Photo by Ryan Richardson
Local farmer Dustin Warren isn’t one for the spotlight, but when the local farming community lost one of their own, he knew the story of brotherhood needed to be shared.
“I am a small piece to this puzzle,” Warren said. “But someone has to be the front man.”
Recently Joey Thompson, co-owner of the multi-generational farm PPJ Thompson, went in for heart surgery and was expected to return home, but died a week later from a pulmonary embolism.
“I guess the Lord just said, ‘Your work here is done,’” Warren said.
Within minutes of hearing the devastating news, the farming community and neighbors began asking what they could do to help the farm, while also allowing the family to not worry about the farm and take the necessary time to plan the funeral.
Warren said that all that day people were stopping what they were doing on their farms and coming to help the Thompsons in any way they could. Volunteers ultimately cut, baled and stored nearly 3,000 bales of hay at the Thompson’s western Daviess County farm.
“People were still coming at night as word spread,” Warren said. “After we finished, we sat under shade trees telling stories about Joey.”
Warren said that this feeling of stewardship is so important at these times.
“It’s more than just getting a crop in, it’s asking ‘What do you need?’” he said. “There are so many stories like this that I think nothing of it.”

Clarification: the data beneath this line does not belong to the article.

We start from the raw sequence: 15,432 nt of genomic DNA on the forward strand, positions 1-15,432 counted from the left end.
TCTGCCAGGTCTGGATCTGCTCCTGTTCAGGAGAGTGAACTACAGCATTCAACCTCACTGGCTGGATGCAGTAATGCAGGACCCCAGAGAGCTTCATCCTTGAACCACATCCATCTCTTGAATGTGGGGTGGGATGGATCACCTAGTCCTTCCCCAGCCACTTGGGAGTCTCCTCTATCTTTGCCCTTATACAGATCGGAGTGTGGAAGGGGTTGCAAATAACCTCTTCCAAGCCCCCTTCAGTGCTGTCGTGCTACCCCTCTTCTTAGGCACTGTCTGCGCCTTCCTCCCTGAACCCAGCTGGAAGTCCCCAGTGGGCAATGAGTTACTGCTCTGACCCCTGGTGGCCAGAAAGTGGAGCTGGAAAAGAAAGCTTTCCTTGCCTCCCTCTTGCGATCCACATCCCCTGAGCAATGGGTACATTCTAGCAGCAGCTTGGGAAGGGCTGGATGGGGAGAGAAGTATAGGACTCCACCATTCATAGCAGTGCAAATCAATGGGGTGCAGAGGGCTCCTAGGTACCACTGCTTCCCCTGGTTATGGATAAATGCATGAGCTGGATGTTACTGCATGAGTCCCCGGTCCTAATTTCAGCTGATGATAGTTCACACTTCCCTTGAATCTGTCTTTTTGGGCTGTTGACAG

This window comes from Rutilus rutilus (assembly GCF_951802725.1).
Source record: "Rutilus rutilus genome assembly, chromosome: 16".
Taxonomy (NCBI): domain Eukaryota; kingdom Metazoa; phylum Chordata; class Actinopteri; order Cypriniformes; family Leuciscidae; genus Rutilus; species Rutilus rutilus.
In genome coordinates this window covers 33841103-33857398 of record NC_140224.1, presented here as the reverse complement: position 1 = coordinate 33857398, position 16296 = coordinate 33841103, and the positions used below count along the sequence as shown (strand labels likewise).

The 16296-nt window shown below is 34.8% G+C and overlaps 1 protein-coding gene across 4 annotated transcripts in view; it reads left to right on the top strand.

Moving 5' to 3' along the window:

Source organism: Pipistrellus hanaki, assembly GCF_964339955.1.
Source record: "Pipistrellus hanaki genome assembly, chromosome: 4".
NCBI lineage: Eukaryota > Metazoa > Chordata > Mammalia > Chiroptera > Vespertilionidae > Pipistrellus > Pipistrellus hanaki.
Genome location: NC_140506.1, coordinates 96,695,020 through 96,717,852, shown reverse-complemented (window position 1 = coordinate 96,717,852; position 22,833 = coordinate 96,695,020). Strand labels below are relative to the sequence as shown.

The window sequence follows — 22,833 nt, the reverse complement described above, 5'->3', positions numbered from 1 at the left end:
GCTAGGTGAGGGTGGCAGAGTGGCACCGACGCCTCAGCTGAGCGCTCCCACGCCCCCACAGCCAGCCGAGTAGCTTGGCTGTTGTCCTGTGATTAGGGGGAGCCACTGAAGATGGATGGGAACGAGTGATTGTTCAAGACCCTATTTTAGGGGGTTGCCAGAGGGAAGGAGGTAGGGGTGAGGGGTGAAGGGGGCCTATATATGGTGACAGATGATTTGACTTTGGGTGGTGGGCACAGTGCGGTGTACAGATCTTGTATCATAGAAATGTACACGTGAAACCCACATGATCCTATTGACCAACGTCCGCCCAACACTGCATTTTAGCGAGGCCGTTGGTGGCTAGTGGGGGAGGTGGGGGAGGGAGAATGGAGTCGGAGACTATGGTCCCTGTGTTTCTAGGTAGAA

Warren is also a volunteer firefighter for St. Joseph Fire Department and says the same is true when they are called to situations.
“It’s just what you do; you don’t think twice,” he said.
Warren learned what was needed for families in difficult situations in 1999, when his father, a part-time farmer, was dying of cancer.
“A neighbor came to tell us he was going to cut our tobacco and for us not to worry,” Warren said.
Fifteen years old at the time, Warren said that his feelings were hurt because he wanted to help, but he now realizes what they were doing by allowing the family to be together.
He said he frequently was asked why he didn’t choose to get a different job where he could make more money, but each time there is a call for help, he says he couldn’t drop what he was doing if he was in a factory job.
“It’s us out here in the country, and we are doing what we do,” he said.
Local farmers did the same when David Sparks was hospitalized and died from COVID-19 in the fall of 2021 when it was time for harvesting. Ten area farmers who helped with the harvest of the corn and soybeans at the Sparks family farm received the 2022 Humanitarian Award at the 42nd Annual Farm City Breakfast this year.
“So many farmers come – bringing combines and whatever else is needed to finish a crop even if theirs is still standing,” Warren said.
In January 2022, local farmer Bill Murphy succumbed to cancer and the farming community paid tribute by lining the road to his visitation at his house with tractors. Some came from as far away as Union County and Henderson County.
“They lined up to show support and respect,” Warren said. “It’s just another way of helping to show they care.”
Warren believes in the power of help, and said the farming community takes this with them wherever they go. Jumping in gives people this avenue to help, something he believes all people want and need.
“We’re all friends here,” he said. “We jump in to help and we are down to help. We need a good song, a good story. I hate that it took Joey to tell us this.”